Note from the Pastor
In our gospel reading this morning, John the Baptist begins by calling the crowd a "brood of vipers." He urges them to not only show repentance by being baptized with water but to bear fruit, or live lives that demonstrate that repentance, that change of heart. He then warns the crowds that the ax is already at the base of the tree, ready to cut down any tree that doesn’t bear good fruit. Those words of warning barely get out of his mouth before people start asking questions. The questions were all pretty much the same, the same questions just about anybody asks when faced with bad news of impending disaster: “What must we do?”
Although John was cynical and suspicious, it sure sounds like the crowds wanted to know what it would look like to live a life of repentance, a life that would bear good fruit. Jesus would later often be asked a similar question. Jesus would tell us to love our neighbor as we love ourselves. Jesus would tell us to love our enemies and pray for our persecutors. John, apparently, doesn’t have quite as high a standard as Jesus - or perhaps he just wants to offer very concrete ideas of what that kind of love in action looks like.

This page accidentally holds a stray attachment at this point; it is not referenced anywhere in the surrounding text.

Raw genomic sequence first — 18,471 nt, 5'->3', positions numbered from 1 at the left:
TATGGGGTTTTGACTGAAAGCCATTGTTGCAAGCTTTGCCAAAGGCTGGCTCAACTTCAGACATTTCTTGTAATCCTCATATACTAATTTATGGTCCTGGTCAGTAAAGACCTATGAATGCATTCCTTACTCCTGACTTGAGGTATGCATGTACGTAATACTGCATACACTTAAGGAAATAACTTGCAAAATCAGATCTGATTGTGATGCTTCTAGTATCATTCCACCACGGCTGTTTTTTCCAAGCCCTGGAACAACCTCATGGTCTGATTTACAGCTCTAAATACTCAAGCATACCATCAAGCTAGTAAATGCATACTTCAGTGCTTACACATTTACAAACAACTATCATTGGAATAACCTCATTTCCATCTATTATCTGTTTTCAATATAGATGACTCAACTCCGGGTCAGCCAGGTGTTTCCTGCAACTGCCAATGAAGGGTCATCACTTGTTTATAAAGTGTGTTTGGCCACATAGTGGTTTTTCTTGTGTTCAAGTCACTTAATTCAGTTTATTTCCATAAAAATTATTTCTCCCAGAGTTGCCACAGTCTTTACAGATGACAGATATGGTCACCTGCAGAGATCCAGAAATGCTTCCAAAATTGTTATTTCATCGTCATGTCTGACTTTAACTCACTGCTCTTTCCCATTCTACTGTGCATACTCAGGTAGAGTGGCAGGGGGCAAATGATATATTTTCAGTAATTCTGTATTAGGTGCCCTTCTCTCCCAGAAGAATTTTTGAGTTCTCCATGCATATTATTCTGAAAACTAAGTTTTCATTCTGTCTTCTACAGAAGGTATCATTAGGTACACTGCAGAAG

John tells the crowds, "If you have two coats, give one to somebody who doesn't have any. If you have extra food, find somebody who's hungry, and give your food to them. If you are a tax collector, only collect what is due; if you're a soldier, don't extort money using threats or false accusations. Whatever you do, don’t use your power or privilege to take advantage of others for your own gain."
Basically, when the people asked John what they must do, John’s answer was, “Just be decent to each other.” It still amazes me (though it probably shouldn’t) just how relevant these scriptures are to us today. Two thousand years of history later, and the path of repentance remains the same: remembering that we belong to each other.
I am sure the same question has entered your mind as mine. We watch the news, we see what is going on in the world, and we cannot help but ask ourselves, "What must we do?” What do we need to do to change things? The first step to that answer, the first step to change, is being decent to each other. We need to remember that the person next to you and the person on the other side of the aisle (whether in church or in politics!) is as human as you are: created in the image of, and beloved by, God.
John begins by calling the people a brood of vipers, but he doesn’t end there. Instead, he gives them hope; he gives them a challenge, a vision, of the people they are meant to be. If you really want to repent, to turn around and go in a new direction, then do this: stop seeing each other as snakes, and start recognizing the essential humanity we share. When we do that, we move along the path of repentance to the point where we can begin to truly follow Jesus.
Don’t forget to check out the “Grace Cubed” podcast wherever you get your podcasts, or go to www.anchor.fm/gracecubed
Cherry Hill United Methodist Church